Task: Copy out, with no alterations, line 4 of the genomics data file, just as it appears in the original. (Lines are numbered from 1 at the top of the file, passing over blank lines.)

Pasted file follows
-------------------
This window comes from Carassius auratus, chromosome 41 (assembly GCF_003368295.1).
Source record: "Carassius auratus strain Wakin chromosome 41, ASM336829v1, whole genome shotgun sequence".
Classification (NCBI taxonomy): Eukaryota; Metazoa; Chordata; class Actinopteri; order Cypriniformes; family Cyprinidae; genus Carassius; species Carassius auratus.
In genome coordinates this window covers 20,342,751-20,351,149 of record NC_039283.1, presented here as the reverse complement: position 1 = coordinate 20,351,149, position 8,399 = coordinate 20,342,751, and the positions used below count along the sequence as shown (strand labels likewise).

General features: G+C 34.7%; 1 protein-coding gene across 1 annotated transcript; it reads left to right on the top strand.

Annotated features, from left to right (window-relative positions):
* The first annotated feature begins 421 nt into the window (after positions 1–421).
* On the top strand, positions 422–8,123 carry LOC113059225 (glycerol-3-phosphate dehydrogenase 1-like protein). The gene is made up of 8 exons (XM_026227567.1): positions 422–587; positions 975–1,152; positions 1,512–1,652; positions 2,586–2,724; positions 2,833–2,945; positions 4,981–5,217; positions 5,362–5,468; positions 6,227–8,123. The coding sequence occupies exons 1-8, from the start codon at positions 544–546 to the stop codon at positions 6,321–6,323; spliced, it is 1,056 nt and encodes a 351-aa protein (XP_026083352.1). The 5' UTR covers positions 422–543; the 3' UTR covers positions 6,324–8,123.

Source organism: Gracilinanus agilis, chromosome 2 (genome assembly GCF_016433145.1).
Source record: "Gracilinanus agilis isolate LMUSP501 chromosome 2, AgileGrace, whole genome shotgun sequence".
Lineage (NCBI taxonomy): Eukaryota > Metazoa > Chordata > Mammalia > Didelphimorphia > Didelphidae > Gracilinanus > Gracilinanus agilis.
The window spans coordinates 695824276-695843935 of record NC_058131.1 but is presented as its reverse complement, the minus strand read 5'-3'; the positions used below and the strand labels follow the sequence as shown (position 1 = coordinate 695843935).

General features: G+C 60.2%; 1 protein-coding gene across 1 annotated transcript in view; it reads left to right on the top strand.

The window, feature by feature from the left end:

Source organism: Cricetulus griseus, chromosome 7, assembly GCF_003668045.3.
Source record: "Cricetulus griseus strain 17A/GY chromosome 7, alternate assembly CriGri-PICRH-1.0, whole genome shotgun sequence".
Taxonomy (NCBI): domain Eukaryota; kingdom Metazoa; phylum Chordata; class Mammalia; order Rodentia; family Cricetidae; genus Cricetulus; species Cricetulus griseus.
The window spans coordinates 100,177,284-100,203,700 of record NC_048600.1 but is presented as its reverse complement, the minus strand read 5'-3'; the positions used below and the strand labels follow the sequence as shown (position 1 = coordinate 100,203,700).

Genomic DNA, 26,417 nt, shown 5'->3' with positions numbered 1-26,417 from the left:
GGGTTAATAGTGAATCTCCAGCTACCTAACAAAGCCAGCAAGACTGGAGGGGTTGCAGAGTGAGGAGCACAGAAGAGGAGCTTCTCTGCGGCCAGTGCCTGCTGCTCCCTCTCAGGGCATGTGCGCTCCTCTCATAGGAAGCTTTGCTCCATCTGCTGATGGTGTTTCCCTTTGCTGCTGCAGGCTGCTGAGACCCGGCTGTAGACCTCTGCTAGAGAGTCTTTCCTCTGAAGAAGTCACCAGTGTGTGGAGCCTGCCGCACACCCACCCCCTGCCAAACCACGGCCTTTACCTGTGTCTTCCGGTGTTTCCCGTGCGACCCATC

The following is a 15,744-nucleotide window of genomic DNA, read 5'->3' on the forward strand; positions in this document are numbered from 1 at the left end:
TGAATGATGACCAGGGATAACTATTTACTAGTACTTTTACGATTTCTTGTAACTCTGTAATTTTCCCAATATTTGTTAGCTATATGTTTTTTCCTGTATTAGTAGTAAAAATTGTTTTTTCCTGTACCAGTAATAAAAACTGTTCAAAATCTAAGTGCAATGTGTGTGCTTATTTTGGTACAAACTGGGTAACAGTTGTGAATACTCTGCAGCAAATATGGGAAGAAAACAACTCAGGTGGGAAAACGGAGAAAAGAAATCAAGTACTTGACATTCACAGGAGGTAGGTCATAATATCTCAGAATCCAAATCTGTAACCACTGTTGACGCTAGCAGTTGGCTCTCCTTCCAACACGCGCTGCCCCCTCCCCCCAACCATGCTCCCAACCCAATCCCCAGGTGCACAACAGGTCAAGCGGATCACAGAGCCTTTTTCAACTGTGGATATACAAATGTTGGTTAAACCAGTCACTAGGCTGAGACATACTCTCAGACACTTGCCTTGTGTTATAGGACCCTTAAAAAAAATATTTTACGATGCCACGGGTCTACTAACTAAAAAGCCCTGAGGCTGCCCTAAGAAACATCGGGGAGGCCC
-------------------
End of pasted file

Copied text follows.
In genome coordinates this window covers 20,342,751-20,351,149 of record NC_039283.1, presented here as the reverse complement: position 1 = coordinate 20,351,149, position 8,399 = coordinate 20,342,751, and the positions used below count along the sequence as shown (strand labels likewise).